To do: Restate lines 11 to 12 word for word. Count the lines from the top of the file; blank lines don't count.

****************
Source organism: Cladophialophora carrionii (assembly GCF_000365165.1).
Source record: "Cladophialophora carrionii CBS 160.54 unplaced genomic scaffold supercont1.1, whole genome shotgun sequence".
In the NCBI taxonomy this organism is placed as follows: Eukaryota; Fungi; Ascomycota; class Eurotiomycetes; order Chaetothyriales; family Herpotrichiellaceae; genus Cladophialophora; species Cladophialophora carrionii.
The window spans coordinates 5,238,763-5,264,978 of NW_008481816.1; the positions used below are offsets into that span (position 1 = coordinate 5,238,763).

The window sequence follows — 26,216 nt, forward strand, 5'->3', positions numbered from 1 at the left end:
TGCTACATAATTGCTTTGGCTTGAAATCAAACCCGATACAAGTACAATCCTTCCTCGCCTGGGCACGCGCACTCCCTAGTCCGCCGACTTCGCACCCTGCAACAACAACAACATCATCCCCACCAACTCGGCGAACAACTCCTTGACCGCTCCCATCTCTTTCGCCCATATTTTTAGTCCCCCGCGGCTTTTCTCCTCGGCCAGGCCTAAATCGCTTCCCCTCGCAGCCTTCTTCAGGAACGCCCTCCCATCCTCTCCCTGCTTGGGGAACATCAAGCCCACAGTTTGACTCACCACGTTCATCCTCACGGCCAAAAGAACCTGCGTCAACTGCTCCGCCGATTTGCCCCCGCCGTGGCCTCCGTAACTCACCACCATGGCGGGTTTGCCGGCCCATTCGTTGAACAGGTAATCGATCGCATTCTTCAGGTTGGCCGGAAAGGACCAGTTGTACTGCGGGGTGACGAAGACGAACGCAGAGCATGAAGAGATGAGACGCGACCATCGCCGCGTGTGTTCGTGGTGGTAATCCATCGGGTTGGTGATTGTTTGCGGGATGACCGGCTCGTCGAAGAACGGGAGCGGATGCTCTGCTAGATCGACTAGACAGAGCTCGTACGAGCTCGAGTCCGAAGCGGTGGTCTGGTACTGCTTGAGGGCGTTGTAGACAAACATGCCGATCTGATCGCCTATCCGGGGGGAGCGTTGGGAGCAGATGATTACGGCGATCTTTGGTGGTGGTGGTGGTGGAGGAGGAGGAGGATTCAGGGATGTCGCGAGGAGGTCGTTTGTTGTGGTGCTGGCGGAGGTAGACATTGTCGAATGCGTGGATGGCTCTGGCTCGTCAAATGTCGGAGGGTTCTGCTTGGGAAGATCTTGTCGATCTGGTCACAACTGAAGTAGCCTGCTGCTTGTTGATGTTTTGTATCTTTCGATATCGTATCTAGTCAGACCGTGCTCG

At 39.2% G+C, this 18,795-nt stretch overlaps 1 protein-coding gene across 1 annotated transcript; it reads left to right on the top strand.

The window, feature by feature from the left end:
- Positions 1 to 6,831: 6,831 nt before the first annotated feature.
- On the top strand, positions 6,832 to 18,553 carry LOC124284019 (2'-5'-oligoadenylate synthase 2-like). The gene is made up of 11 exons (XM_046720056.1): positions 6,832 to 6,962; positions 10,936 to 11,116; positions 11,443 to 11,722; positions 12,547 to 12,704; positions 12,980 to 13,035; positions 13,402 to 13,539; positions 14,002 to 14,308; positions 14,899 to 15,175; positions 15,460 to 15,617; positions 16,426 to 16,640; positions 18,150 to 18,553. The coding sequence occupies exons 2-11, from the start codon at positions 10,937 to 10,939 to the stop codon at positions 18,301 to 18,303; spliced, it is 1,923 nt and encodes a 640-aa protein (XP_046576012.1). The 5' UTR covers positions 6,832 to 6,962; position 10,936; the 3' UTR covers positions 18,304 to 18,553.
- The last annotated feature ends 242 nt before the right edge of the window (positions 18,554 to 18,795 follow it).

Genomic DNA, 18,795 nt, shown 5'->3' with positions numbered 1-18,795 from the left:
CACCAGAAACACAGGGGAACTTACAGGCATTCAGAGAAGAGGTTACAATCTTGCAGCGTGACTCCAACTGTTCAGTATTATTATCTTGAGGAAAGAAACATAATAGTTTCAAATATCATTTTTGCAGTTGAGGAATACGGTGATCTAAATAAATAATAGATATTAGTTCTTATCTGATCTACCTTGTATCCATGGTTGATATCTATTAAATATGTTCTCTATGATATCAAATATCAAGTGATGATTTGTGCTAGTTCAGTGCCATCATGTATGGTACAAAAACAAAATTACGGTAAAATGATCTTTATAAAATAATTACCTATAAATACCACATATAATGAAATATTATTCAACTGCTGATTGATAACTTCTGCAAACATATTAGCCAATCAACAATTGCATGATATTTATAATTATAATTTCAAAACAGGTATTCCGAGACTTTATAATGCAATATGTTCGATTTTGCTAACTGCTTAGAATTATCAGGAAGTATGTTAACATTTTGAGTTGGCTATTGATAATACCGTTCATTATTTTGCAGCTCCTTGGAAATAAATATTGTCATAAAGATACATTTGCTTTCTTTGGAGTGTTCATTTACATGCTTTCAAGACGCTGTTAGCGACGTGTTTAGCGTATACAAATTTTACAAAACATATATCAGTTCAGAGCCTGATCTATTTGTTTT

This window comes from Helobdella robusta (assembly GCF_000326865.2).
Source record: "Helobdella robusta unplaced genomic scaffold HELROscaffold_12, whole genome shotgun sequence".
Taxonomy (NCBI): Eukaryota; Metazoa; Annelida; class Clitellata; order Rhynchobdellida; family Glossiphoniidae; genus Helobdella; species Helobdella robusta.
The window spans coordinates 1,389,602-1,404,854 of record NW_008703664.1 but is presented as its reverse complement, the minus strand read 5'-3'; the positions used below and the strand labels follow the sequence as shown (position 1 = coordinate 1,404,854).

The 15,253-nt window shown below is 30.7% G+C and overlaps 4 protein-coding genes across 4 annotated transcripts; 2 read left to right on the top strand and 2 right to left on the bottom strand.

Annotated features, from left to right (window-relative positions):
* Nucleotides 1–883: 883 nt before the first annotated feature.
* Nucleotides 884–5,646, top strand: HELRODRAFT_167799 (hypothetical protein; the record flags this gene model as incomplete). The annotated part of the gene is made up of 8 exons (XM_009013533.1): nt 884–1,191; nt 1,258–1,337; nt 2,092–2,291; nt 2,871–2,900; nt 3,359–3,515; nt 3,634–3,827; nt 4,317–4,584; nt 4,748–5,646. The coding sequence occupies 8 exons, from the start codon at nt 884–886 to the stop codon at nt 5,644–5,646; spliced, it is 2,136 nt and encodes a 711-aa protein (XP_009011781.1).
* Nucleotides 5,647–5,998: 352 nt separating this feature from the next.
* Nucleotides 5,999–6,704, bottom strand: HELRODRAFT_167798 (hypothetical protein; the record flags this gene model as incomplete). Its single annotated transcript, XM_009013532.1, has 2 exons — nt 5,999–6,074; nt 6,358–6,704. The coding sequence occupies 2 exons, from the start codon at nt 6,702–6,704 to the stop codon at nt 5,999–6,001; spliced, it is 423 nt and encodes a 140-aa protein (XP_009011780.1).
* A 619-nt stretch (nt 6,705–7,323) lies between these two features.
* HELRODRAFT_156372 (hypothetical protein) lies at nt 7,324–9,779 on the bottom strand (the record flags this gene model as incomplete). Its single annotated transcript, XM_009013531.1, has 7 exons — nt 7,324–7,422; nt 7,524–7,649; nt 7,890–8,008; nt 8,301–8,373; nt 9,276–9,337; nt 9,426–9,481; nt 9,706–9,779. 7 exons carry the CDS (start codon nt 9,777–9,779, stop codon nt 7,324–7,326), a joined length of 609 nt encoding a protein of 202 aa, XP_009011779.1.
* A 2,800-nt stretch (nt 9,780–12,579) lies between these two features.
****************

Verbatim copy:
- The last annotated feature ends 242 nt before the right edge of the window (positions 18,554 to 18,795 follow it).

Genomic DNA, 18,795 nt, shown 5'->3' with positions numbered 1-18,795 from the left: